Madison Esposito, MPH-HSB ’21, is a citizen of the Tyme Maidu Tribal Nation in California, and her passion lies in understanding how she can support, empower, and improve health and wellness in Native communities. Madison was awarded a Rose Learning Service Fellowship to fund her summer practicum, “California Indigenous History and Wellness Project.” She is also a 2020 Cheng Fellow of the New World Social Innovation Fellowship program at the Social Innovation and Change Initiative (SICI) at Harvard Kennedy School.
First of all, congratulations on your Rose Service Learning Fellowship award! Could you tell us more about your project and how you have become interested in community engagement? How, if at all, has the COVID-19 pandemic changed your practicum plans or objectives?
Thank you so much. I am so honored to be included in the Rose Service-Learning Fellowship and it has truly made my practicum possible. I had a different practicum planned before the Covid pandemic began but that project was cancelled, and I had to scramble to figure out what I would be doing over the summer. I had called my cousin, Taylor Pennewell, to talk about options for what to do when we started talking about the lack of Native visibility throughout the American education system. We both grew up seeing the impact of Indigenous erasure on the health and wellness of our community. This erasure takes many forms, including the 54% of state curricula which omit Native histories, culture, knowledge, and existence from K-12 curriculum. These experiences of erasure, especially at such a young age, threaten the emotional, mental, physical, and spiritual health of Native peoples and have been shown to lead to adverse health outcomes in adults.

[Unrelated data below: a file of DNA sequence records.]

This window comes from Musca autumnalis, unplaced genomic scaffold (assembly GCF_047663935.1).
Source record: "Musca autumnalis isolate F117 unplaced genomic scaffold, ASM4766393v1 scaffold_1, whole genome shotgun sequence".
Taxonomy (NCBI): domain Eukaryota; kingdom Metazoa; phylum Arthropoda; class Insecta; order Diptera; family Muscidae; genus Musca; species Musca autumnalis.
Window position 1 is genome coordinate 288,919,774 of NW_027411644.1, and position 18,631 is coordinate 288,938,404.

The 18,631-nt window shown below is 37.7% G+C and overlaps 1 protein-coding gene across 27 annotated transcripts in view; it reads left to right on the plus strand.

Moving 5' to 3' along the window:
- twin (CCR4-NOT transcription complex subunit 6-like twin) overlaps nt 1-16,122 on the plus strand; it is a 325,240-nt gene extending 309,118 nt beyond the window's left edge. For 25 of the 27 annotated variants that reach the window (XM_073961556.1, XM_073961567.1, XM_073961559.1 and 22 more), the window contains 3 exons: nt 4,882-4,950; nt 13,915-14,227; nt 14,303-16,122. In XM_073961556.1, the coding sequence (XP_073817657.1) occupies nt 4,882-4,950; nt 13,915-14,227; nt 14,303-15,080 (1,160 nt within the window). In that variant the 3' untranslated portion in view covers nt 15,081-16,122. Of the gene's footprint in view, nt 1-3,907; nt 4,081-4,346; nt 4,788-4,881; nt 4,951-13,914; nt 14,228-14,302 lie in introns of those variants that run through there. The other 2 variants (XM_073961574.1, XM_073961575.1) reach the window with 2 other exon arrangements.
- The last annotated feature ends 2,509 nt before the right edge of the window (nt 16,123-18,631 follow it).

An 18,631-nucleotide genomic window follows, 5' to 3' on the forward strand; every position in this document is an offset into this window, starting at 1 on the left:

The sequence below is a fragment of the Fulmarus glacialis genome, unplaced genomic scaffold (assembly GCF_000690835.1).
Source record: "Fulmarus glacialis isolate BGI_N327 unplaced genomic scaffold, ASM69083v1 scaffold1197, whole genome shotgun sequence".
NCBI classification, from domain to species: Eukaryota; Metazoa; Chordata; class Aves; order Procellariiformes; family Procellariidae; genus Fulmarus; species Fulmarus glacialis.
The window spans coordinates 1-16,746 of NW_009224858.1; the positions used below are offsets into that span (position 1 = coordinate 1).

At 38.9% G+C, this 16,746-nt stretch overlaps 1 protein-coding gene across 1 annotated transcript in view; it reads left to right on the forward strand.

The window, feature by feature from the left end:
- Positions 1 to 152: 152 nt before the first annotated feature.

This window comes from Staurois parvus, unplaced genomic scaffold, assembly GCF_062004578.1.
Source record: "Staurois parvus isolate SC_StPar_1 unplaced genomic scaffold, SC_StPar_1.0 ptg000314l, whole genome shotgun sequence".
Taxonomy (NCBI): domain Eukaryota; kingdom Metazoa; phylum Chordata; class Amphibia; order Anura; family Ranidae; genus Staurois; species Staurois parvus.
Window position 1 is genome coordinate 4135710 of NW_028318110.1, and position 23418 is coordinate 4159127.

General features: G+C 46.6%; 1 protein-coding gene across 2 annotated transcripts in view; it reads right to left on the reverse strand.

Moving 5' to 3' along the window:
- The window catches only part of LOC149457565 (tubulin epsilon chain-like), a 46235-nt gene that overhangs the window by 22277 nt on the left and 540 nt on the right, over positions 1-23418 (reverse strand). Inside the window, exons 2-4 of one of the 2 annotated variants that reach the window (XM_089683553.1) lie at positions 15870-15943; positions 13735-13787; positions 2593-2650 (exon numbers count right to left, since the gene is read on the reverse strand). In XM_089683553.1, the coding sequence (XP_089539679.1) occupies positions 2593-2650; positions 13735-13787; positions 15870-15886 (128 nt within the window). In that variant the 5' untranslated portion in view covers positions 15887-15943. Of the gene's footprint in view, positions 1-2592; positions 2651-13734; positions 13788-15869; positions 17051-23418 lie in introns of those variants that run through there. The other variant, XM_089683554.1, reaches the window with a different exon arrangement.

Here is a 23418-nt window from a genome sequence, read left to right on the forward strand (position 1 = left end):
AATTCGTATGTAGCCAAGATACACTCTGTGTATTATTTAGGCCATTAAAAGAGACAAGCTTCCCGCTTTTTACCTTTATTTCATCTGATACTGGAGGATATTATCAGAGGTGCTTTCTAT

Taylor is a primary school educator in California and holds a Masters of Applied Teaching, I have 4 years of biomedical research experience and have worked with many Native governments and stakeholders. Together we decided to create our own curriculum to be distributed throughout our Tribal Nation which would teach high school students about the history and science that contributes to the public health infrastructure of our community. We presented the idea to our Tribal council and received so much support we decided to further our efforts by forming a non-profit, Redbud Resource Group, to ensure our work is supported and has access to additional funding.
Redbud Resource Group’s purpose is to increase the visibility of Native California. They write, publish, and curate education curriculum to uplift and amplify California Native voices and cultures and foster ally-ship between Native and non-Native communities.
What was your biggest takeaway during your practicum? Did anything especially surprise or challenge you?
Having to do everything through virtual communication was a huge challenge throughout the whole project. Internet connection can be unreliable throughout Indian Country and my reservation is no different. There is also the issue of screen fatigue. Not only were all of our meetings over the computer but then we would sit down and work on the curriculum on the same computer. All of these issues aside, the project has been extremely rewarding. The interest and excitement surrounding this project has also shown us the need for this kind of effort within Indian Country.
Do you have any advice for incoming MPH-HSB-65 students regarding the practicum?
My main piece of advice is to take the time to find a project you are really passionate about, even if that means making your own project from scratch. If you see a need in your community try to focus on it in your practicum. It is also a good idea to find, or think of, a project early on so you can enroll in classes that will help you build expertise you’ll need throughout your practicum.
What do you hope to do after graduating from the MPH-65 program?
After finishing my Masters, I will continue my commitment to Indigenous health by attending medical school and pursuing a PhD in Indigenous Health after which I will return to my community to serve as a physician and a public health specialist.
-Interview by Daniel Choi